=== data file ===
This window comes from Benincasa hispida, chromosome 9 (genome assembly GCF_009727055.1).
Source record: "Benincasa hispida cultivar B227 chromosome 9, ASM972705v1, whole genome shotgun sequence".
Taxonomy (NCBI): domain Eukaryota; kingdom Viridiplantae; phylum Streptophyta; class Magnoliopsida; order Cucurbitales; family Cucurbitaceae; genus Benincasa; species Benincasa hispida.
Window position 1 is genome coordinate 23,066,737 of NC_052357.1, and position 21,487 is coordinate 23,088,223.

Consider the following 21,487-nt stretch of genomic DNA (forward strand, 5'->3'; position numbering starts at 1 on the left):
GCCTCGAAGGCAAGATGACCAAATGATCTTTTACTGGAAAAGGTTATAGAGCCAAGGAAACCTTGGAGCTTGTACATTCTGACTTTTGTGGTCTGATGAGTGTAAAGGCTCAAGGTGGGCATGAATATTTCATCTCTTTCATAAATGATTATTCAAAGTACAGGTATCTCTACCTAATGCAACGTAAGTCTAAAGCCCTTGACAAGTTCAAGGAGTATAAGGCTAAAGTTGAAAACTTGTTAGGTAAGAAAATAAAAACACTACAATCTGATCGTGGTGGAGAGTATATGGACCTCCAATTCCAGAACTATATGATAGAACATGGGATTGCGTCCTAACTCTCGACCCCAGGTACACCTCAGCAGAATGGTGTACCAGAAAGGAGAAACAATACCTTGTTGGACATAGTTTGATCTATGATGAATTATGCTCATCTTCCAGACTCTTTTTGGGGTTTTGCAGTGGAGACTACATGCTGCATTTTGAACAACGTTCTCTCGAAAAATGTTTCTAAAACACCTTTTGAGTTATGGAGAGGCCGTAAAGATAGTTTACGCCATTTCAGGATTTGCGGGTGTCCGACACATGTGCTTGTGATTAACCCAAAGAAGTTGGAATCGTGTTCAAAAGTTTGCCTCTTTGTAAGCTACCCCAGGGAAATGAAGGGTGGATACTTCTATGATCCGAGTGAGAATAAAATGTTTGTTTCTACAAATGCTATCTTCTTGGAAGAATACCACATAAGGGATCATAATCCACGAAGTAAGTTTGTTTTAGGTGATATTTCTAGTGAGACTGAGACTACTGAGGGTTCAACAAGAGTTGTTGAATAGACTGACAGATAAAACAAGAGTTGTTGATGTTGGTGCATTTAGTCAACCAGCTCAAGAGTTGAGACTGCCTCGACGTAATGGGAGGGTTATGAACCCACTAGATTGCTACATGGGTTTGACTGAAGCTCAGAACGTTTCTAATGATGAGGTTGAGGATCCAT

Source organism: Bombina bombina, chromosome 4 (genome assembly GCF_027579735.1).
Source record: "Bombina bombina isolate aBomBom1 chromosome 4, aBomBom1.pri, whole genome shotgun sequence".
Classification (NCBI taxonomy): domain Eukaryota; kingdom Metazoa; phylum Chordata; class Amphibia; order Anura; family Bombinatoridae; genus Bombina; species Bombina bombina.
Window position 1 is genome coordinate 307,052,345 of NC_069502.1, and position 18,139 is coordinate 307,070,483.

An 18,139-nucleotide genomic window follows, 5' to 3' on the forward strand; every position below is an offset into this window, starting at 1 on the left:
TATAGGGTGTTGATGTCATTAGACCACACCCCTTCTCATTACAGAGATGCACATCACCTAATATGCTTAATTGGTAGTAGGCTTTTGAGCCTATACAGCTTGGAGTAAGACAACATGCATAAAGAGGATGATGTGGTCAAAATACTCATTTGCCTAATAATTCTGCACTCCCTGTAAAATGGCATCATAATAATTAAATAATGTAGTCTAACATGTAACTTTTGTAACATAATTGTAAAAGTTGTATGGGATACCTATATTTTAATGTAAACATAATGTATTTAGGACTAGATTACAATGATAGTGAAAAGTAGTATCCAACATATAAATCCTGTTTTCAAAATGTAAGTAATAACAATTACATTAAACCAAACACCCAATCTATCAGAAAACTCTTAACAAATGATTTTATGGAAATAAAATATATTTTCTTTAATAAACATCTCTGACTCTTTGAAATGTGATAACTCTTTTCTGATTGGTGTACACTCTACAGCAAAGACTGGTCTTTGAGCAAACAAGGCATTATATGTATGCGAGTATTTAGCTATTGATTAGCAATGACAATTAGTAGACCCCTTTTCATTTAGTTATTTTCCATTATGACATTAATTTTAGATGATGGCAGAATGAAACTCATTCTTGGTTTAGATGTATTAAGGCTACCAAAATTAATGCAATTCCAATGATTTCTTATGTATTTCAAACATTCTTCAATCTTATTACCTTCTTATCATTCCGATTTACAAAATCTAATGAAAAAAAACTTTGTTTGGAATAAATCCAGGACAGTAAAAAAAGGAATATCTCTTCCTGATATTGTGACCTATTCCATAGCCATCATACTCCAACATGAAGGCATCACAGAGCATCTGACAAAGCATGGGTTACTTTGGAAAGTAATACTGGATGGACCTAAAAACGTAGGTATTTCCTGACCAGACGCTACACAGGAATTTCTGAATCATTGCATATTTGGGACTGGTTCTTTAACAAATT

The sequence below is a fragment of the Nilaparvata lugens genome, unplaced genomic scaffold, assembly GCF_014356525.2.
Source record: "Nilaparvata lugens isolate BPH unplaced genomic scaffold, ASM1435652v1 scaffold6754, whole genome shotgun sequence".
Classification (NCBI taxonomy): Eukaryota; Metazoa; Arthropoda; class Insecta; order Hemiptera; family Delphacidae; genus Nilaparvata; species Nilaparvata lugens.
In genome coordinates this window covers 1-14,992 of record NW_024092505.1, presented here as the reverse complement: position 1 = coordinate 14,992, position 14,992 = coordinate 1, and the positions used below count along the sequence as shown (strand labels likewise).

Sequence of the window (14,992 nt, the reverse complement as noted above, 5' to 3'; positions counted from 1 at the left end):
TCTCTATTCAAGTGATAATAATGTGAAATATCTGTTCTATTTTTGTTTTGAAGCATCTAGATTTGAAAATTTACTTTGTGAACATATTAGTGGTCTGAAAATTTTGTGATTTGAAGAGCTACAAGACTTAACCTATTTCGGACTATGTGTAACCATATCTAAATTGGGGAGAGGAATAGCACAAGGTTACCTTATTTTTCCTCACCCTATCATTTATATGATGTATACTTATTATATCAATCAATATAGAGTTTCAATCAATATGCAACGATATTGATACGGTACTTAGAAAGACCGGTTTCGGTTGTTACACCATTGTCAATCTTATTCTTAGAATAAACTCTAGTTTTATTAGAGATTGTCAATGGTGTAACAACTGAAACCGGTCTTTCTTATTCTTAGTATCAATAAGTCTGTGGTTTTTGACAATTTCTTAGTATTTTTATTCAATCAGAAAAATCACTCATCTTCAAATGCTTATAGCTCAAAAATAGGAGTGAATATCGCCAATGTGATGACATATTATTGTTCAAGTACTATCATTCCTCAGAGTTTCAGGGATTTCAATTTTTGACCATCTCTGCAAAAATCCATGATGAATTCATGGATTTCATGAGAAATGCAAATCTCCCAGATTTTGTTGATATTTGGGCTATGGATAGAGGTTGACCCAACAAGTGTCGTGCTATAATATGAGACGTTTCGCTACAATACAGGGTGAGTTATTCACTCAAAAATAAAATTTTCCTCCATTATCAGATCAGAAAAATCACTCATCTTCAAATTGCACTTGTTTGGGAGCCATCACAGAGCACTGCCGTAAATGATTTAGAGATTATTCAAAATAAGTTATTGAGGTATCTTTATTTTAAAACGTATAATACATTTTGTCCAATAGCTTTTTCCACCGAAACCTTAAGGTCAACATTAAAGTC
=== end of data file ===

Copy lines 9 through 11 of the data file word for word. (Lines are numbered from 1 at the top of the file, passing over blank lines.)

Classification (NCBI taxonomy): domain Eukaryota; kingdom Metazoa; phylum Chordata; class Amphibia; order Anura; family Bombinatoridae; genus Bombina; species Bombina bombina.
Window position 1 is genome coordinate 307,052,345 of NC_069502.1, and position 18,139 is coordinate 307,070,483.

An 18,139-nucleotide genomic window follows, 5' to 3' on the forward strand; every position below is an offset into this window, starting at 1 on the left: